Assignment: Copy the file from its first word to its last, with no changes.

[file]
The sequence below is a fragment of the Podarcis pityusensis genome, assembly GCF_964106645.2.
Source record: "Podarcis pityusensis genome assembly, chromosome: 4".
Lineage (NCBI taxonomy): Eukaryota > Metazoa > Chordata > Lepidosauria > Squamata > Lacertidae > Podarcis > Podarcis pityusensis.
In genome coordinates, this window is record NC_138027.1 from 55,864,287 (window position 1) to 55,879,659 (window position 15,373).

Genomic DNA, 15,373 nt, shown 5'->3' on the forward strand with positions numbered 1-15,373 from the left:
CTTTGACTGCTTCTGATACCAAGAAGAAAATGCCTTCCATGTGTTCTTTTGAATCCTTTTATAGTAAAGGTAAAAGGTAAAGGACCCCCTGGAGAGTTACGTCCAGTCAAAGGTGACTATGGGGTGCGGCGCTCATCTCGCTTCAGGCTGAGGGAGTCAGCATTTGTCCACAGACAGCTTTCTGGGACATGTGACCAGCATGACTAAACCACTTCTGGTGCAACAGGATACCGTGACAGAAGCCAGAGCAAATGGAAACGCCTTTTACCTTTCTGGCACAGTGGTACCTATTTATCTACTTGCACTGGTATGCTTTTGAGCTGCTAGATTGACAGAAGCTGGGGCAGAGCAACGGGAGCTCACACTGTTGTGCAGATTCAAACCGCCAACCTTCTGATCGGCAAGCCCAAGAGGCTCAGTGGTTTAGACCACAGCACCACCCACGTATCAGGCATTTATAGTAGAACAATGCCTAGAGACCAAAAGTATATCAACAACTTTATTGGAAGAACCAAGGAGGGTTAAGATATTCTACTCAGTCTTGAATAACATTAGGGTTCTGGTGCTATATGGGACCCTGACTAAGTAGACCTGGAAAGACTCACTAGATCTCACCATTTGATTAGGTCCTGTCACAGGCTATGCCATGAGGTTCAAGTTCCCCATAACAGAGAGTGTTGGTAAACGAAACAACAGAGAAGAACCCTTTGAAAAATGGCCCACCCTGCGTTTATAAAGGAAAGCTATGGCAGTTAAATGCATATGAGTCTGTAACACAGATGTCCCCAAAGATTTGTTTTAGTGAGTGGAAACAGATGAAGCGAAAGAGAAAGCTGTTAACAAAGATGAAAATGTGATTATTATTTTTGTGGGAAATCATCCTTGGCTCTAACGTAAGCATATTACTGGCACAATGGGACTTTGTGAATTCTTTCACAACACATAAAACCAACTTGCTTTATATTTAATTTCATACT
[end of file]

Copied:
The sequence below is a fragment of the Podarcis pityusensis genome, assembly GCF_964106645.2.
Source record: "Podarcis pityusensis genome assembly, chromosome: 4".
Lineage (NCBI taxonomy): Eukaryota > Metazoa > Chordata > Lepidosauria > Squamata > Lacertidae > Podarcis > Podarcis pityusensis.
In genome coordinates, this window is record NC_138027.1 from 55,864,287 (window position 1) to 55,879,659 (window position 15,373).

Genomic DNA, 15,373 nt, shown 5'->3' on the forward strand with positions numbered 1-15,373 from the left:
CTTTGACTGCTTCTGATACCAAGAAGAAAATGCCTTCCATGTGTTCTTTTGAATCCTTTTATAGTAAAGGTAAAAGGTAAAGGACCCCCTGGAGAGTTACGTCCAGTCAAAGGTGACTATGGGGTGCGGCGCTCATCTCGCTTCAGGCTGAGGGAGTCAGCATTTGTCCACAGACAGCTTTCTGGGACATGTGACCAGCATGACTAAACCACTTCTGGTGCAACAGGATACCGTGACAGAAGCCAGAGCAAATGGAAACGCCTTTTACCTTTCTGGCACAGTGGTACCTATTTATCTACTTGCACTGGTATGCTTTTGAGCTGCTAGATTGACAGAAGCTGGGGCAGAGCAACGGGAGCTCACACTGTTGTGCAGATTCAAACCGCCAACCTTCTGATCGGCAAGCCCAAGAGGCTCAGTGGTTTAGACCACAGCACCACCCACGTATCAGGCATTTATAGTAGAACAATGCCTAGAGACCAAAAGTATATCAACAACTTTATTGGAAGAACCAAGGAGGGTTAAGATATTCTACTCAGTCTTGAATAACATTAGGGTTCTGGTGCTATATGGGACCCTGACTAAGTAGACCTGGAAAGACTCACTAGATCTCACCATTTGATTAGGTCCTGTCACAGGCTATGCCATGAGGTTCAAGTTCCCCATAACAGAGAGTGTTGGTAAACGAAACAACAGAGAAGAACCCTTTGAAAAATGGCCCACCCTGCGTTTATAAAGGAAAGCTATGGCAGTTAAATGCATATGAGTCTGTAACACAGATGTCCCCAAAGATTTGTTTTAGTGAGTGGAAACAGATGAAGCGAAAGAGAAAGCTGTTAACAAAGATGAAAATGTGATTATTATTTTTGTGGGAAATCATCCTTGGCTCTAACGTAAGCATATTACTGGCACAATGGGACTTTGTGAATTCTTTCACAACACATAAAACCAACTTGCTTTATATTTAATTTCATACT